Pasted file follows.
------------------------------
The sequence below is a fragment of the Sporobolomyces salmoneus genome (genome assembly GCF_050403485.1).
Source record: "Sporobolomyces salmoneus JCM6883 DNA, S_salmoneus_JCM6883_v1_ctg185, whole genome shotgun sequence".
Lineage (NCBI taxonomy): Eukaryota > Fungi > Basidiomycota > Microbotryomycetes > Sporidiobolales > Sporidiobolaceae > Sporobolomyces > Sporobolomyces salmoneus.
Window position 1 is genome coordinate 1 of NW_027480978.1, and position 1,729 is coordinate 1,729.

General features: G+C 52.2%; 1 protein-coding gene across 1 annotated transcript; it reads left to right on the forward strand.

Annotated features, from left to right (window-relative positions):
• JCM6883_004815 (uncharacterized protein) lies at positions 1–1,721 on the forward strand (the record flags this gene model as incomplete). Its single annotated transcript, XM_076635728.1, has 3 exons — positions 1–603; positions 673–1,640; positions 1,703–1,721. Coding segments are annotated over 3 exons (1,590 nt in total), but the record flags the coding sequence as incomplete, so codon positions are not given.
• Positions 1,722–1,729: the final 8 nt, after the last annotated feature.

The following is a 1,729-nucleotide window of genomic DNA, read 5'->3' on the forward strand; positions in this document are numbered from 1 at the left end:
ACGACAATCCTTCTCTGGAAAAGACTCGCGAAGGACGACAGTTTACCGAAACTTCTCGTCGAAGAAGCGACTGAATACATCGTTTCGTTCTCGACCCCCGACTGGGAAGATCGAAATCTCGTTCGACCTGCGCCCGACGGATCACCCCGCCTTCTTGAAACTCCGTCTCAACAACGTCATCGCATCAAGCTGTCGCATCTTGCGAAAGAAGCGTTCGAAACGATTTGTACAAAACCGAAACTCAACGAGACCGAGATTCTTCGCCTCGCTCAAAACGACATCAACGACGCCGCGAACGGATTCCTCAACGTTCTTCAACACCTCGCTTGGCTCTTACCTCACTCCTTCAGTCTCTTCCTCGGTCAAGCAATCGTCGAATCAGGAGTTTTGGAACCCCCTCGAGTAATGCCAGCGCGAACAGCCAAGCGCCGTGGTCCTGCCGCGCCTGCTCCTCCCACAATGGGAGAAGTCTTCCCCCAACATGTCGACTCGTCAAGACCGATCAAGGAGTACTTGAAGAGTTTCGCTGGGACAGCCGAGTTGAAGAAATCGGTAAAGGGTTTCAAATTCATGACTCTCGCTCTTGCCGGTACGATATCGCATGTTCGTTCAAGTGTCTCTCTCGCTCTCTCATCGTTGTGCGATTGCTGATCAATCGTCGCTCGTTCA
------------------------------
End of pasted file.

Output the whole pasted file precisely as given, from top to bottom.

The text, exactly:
The sequence below is a fragment of the Sporobolomyces salmoneus genome (genome assembly GCF_050403485.1).
Source record: "Sporobolomyces salmoneus JCM6883 DNA, S_salmoneus_JCM6883_v1_ctg185, whole genome shotgun sequence".
Lineage (NCBI taxonomy): Eukaryota > Fungi > Basidiomycota > Microbotryomycetes > Sporidiobolales > Sporidiobolaceae > Sporobolomyces > Sporobolomyces salmoneus.
Window position 1 is genome coordinate 1 of NW_027480978.1, and position 1,729 is coordinate 1,729.

General features: G+C 52.2%; 1 protein-coding gene across 1 annotated transcript; it reads left to right on the forward strand.

Annotated features, from left to right (window-relative positions):
• JCM6883_004815 (uncharacterized protein) lies at positions 1–1,721 on the forward strand (the record flags this gene model as incomplete). Its single annotated transcript, XM_076635728.1, has 3 exons — positions 1–603; positions 673–1,640; positions 1,703–1,721. Coding segments are annotated over 3 exons (1,590 nt in total), but the record flags the coding sequence as incomplete, so codon positions are not given.
• Positions 1,722–1,729: the final 8 nt, after the last annotated feature.

The following is a 1,729-nucleotide window of genomic DNA, read 5'->3' on the forward strand; positions in this document are numbered from 1 at the left end:
ACGACAATCCTTCTCTGGAAAAGACTCGCGAAGGACGACAGTTTACCGAAACTTCTCGTCGAAGAAGCGACTGAATACATCGTTTCGTTCTCGACCCCCGACTGGGAAGATCGAAATCTCGTTCGACCTGCGCCCGACGGATCACCCCGCCTTCTTGAAACTCCGTCTCAACAACGTCATCGCATCAAGCTGTCGCATCTTGCGAAAGAAGCGTTCGAAACGATTTGTACAAAACCGAAACTCAACGAGACCGAGATTCTTCGCCTCGCTCAAAACGACATCAACGACGCCGCGAACGGATTCCTCAACGTTCTTCAACACCTCGCTTGGCTCTTACCTCACTCCTTCAGTCTCTTCCTCGGTCAAGCAATCGTCGAATCAGGAGTTTTGGAACCCCCTCGAGTAATGCCAGCGCGAACAGCCAAGCGCCGTGGTCCTGCCGCGCCTGCTCCTCCCACAATGGGAGAAGTCTTCCCCCAACATGTCGACTCGTCAAGACCGATCAAGGAGTACTTGAAGAGTTTCGCTGGGACAGCCGAGTTGAAGAAATCGGTAAAGGGTTTCAAATTCATGACTCTCGCTCTTGCCGGTACGATATCGCATGTTCGTTCAAGTGTCTCTCTCGCTCTCTCATCGTTGTGCGATTGCTGATCAATCGTCGCTCGTTCA